Recommended treatment for dermatophytoma has evolved since it was first described in 1998. Early on, surgical excision of the dermatophytoma was recommended, with or without an oral or topical antifungal. However, in the past few years, several studies have demonstrated excellent efficacy with topicals alone. Because cure rates with combination treatment of surgical excision and oral terbinafine are higher than with oral terbinafine monotherapy, treatment with oral terbinafine alone is not recommended for dermatophytomas. To date, the largest studies on the treatment of dermatophytomas are with topical efinaconazole and topical tavaborole.

Of 223 participants with onychomycosis treated with efinaconazole 10% solution who were enrolled in a previous study, 82 participants with longitudinal spikes were evaluated in a post hoc analysis. The study authors found that the opacity ratio of longitudinal spikes decreased from 8.1 to 0.9 with treatment, indicating that there was resolution of the spikes. In addition, the complete cure rate for the whole nail, not just the spikes, was 41.5%, and the mycological cure rate was 69.5% following treatment. It should be noted that the onychomycosis cases were confirmed mycologically in the original study, but the longitudinal spikes were not confirmed histologically as densely packed hyphae.2

Of 366 participants with onychomycosis from a phase 2 study treated with topical tavaborole solution, 102 cases of dermatophytoma were analyzed in a post hoc analysis. Overall, 21 of 86 (24.4%) participants treated with tavaborole achieved complete resolution of dermatophytomas by day 180, compared with 0 of 16 (0%) participants treated with a vehicle. However, in this study, similar to the efinaconazole study, onychomycosis cases were confirmed mycologically in the original study, but the dermatophytomas spikes were not confirmed histologically as densely packed hyphae.3


A dermatophytoma is an important onychomycosis variant. Key diagnostic features are white or yellow streaks or patches in the nail plate, with hyphae aggregating in mycelial fashion of the histopathology of nail plate clippings. The recommended treatment has completely changed since it was first described more than 25 years ago, with topical therapy being the treatment of choice now. Keep in mind that a dermatophytoma may present concurrently with distal lateral subungual onychomycosis involving multiple nails, and such patient’s treatment with a systemic antifungal is indicated with topical treatment targeted at the dermatophytoma.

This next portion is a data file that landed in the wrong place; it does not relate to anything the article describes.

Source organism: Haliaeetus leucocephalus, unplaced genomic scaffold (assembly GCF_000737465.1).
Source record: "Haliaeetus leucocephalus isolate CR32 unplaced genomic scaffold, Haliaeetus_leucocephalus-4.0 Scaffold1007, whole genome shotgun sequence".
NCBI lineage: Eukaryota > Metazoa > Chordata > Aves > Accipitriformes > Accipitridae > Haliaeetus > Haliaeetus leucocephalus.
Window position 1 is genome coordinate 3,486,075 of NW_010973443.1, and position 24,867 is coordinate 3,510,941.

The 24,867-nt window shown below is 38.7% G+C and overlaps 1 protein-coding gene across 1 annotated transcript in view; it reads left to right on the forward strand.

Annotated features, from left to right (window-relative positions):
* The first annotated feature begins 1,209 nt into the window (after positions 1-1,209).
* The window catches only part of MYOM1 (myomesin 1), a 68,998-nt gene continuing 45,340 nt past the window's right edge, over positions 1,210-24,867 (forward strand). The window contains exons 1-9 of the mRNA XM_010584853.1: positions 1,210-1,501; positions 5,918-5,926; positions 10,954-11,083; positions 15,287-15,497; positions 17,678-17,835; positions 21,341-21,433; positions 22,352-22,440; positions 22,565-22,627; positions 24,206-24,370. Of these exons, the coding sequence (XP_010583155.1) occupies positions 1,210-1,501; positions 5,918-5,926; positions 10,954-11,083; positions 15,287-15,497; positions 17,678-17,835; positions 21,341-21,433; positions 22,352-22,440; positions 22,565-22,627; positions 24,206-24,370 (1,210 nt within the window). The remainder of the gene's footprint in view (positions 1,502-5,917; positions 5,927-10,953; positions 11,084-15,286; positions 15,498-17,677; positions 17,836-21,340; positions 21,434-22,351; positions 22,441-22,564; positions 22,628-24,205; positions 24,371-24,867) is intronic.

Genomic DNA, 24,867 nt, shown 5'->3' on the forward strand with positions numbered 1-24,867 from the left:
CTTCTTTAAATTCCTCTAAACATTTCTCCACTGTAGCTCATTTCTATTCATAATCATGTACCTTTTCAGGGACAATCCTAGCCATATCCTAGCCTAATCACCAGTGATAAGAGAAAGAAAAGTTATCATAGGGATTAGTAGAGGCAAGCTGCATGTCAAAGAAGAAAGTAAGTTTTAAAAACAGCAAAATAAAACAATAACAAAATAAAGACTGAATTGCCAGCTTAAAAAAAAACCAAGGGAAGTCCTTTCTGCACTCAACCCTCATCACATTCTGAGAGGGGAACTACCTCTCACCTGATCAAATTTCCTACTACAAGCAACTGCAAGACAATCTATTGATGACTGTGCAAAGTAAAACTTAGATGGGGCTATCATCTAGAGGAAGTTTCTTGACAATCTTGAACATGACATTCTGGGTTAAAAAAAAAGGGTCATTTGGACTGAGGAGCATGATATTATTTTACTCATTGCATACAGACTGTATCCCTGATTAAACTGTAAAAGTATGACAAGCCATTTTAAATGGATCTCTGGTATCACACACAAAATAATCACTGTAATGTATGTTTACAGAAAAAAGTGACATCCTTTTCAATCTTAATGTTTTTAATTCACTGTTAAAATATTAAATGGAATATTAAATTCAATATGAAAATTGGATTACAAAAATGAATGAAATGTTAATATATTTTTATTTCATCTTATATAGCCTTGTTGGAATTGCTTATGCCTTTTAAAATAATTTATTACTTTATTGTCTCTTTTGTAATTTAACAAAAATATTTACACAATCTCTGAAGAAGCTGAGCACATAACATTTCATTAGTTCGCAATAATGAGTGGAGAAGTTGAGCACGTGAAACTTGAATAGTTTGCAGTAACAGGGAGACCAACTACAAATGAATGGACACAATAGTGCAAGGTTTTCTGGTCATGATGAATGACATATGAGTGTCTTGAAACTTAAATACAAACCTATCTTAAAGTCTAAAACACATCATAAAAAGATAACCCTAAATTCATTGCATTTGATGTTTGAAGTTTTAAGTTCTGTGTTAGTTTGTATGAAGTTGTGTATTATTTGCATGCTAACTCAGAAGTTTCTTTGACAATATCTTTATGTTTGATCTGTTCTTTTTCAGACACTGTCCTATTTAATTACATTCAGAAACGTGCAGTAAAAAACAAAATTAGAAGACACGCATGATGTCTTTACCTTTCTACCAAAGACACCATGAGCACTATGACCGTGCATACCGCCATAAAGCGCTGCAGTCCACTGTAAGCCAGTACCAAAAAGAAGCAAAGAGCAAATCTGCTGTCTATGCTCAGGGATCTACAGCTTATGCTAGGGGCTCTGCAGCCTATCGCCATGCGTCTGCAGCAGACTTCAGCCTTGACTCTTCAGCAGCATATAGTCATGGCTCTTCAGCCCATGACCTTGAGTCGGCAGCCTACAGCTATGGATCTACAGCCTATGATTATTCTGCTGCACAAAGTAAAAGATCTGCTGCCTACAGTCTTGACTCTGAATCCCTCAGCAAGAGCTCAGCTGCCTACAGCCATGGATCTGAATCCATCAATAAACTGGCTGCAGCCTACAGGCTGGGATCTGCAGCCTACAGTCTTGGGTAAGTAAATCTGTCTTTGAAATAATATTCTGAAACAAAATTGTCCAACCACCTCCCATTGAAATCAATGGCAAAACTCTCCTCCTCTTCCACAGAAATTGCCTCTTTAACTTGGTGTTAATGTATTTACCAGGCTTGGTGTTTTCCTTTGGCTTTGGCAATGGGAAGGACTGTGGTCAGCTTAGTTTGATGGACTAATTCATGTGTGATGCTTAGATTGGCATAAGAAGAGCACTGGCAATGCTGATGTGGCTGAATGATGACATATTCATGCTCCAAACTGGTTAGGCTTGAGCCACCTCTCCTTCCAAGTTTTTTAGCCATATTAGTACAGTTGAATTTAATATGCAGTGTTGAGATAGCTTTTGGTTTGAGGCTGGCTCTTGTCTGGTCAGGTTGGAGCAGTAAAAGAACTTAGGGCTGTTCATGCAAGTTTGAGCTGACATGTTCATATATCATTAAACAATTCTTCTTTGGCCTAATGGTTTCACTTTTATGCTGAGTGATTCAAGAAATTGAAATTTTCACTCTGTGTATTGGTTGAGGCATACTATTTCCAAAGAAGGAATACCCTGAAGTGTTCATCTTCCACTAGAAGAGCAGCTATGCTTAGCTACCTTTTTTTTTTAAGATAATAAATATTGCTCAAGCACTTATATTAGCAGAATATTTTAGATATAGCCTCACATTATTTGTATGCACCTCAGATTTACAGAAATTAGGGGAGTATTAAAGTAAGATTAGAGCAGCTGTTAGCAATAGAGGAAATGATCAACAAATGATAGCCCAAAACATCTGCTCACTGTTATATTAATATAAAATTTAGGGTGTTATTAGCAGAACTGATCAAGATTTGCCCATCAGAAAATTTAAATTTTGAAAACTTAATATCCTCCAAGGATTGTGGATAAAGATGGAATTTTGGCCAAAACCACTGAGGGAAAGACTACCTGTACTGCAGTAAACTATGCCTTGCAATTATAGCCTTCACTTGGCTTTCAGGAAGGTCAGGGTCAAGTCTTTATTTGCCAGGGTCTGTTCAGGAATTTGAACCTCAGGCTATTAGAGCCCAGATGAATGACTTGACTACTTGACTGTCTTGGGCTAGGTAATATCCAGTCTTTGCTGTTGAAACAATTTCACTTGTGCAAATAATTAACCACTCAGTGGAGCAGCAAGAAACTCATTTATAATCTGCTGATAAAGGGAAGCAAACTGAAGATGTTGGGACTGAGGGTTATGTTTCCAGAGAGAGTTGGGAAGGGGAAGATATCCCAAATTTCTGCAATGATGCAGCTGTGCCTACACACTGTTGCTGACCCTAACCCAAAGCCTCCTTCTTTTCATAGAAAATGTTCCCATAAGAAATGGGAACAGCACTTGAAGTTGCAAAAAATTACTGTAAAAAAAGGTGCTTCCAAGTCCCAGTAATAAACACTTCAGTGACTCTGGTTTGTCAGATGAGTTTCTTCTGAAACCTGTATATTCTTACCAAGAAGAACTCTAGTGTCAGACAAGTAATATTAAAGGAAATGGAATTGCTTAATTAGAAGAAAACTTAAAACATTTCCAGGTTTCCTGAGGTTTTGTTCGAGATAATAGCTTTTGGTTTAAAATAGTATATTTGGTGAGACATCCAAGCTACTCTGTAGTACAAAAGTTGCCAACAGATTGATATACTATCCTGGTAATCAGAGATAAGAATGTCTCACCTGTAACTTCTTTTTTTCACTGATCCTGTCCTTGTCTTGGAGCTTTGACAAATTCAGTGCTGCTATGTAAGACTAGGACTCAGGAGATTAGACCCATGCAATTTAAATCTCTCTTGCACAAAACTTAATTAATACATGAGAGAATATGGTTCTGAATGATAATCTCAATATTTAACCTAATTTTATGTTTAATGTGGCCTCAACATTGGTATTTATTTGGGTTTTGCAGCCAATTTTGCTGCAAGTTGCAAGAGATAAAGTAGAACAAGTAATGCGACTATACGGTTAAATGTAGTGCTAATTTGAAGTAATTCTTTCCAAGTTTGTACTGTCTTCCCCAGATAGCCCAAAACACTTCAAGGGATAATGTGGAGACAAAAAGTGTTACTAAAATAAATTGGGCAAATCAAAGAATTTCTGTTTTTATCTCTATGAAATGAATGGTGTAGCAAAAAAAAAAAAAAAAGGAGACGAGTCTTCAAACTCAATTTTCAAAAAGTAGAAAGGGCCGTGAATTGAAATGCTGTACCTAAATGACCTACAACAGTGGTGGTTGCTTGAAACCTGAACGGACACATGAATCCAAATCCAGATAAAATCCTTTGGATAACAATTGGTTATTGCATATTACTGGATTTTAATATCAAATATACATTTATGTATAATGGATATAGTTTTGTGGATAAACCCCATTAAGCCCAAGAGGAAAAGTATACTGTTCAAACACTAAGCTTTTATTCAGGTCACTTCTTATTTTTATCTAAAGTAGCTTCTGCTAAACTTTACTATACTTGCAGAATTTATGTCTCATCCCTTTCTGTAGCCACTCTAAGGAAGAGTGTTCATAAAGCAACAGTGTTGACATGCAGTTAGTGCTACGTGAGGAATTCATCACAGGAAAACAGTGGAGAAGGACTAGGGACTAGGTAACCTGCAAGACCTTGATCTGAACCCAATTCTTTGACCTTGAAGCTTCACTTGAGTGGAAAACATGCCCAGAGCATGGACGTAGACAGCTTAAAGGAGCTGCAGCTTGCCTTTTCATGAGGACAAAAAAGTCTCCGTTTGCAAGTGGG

Shari R. Lipner, MD, PhD, is an associate professor of clinical dermatology, associate attending physician, and director of the Nail Center at the New York-Presbyterian Hospital/Weill Cornell Medical Center in New York, New York. She is a member of the American Academy of Dermatology, Women’s Dermatologic Society, Council for Nail Disorders, and American Dermatological Association, and is chair of multiple committees. She is the former president of the Dermatologic Society of Greater New York and is the president of the New York State Society of Dermatology and Dermatologic Surgery.

Financial disclosures: Dr Lipner has served as a consultant for Ortho Dermatologics, BelleTorus Corporation, Eli Lilly and Company, and Moberg Pharma.

Dr Lipner has no conflicts of interest relevant to the content of this submission.


1. Roberts DT, Evans EG. Subungual dermatophytoma complicating dermatophyte onychomycosis. Br J Dermatol. 1998;138(1):189-190. doi: 10.1046/j.1365-2133.1998.02050.x

2. Watanabe S, Iozumi K, Abe M, et al. Clinical effectiveness of efinaconazole 10% solution for treatment of onychomycosis with longitudinal spikes. J Dermatol. 2021;48(10):1474-1481. doi:10.1111/1346-8138.16035

3. Aly R, Winter T, Hall S, Vlahovic T. Topical tavaborole in the treatment of onychomycosis complicated by dermatophytoma: a post-hoc assessment of phase II subjects. J Drugs Dermatol. 2018;17(3):347-354. https://pubmed.ncbi.nlm.nih.gov/29537453/